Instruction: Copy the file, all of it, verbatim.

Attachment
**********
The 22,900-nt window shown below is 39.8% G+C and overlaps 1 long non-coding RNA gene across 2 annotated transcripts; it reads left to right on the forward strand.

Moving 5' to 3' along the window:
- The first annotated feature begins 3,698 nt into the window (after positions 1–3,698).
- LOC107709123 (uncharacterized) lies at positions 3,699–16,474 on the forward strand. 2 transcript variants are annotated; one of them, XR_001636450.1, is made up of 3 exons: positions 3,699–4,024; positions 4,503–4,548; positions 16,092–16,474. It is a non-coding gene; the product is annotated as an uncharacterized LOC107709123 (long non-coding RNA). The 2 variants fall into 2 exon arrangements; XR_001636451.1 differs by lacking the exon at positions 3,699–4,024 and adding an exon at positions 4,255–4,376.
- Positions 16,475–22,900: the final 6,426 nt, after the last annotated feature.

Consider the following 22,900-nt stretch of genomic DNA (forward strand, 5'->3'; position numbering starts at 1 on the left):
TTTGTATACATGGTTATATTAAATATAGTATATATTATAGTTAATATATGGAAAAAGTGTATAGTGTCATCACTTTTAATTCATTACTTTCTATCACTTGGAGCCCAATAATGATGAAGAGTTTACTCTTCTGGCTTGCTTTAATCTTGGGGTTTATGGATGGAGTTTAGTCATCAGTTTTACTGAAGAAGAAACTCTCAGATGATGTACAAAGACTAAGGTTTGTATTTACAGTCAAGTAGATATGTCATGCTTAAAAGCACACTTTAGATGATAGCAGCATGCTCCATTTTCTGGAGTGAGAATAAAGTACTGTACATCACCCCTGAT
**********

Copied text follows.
The 22,900-nt window shown below is 39.8% G+C and overlaps 1 long non-coding RNA gene across 2 annotated transcripts; it reads left to right on the forward strand.

Moving 5' to 3' along the window:
- The first annotated feature begins 3,698 nt into the window (after positions 1–3,698).
- LOC107709123 (uncharacterized) lies at positions 3,699–16,474 on the forward strand. 2 transcript variants are annotated; one of them, XR_001636450.1, is made up of 3 exons: positions 3,699–4,024; positions 4,503–4,548; positions 16,092–16,474. It is a non-coding gene; the product is annotated as an uncharacterized LOC107709123 (long non-coding RNA). The 2 variants fall into 2 exon arrangements; XR_001636451.1 differs by lacking the exon at positions 3,699–4,024 and adding an exon at positions 4,255–4,376.
- Positions 16,475–22,900: the final 6,426 nt, after the last annotated feature.

Consider the following 22,900-nt stretch of genomic DNA (forward strand, 5'->3'; position numbering starts at 1 on the left):
TTTGTATACATGGTTATATTAAATATAGTATATATTATAGTTAATATATGGAAAAAGTGTATAGTGTCATCACTTTTAATTCATTACTTTCTATCACTTGGAGCCCAATAATGATGAAGAGTTTACTCTTCTGGCTTGCTTTAATCTTGGGGTTTATGGATGGAGTTTAGTCATCAGTTTTACTGAAGAAGAAACTCTCAGATGATGTACAAAGACTAAGGTTTGTATTTACAGTCAAGTAGATATGTCATGCTTAAAAGCACACTTTAGATGATAGCAGCATGCTCCATTTTCTGGAGTGAGAATAAAGTACTGTACATCACCCCTGAT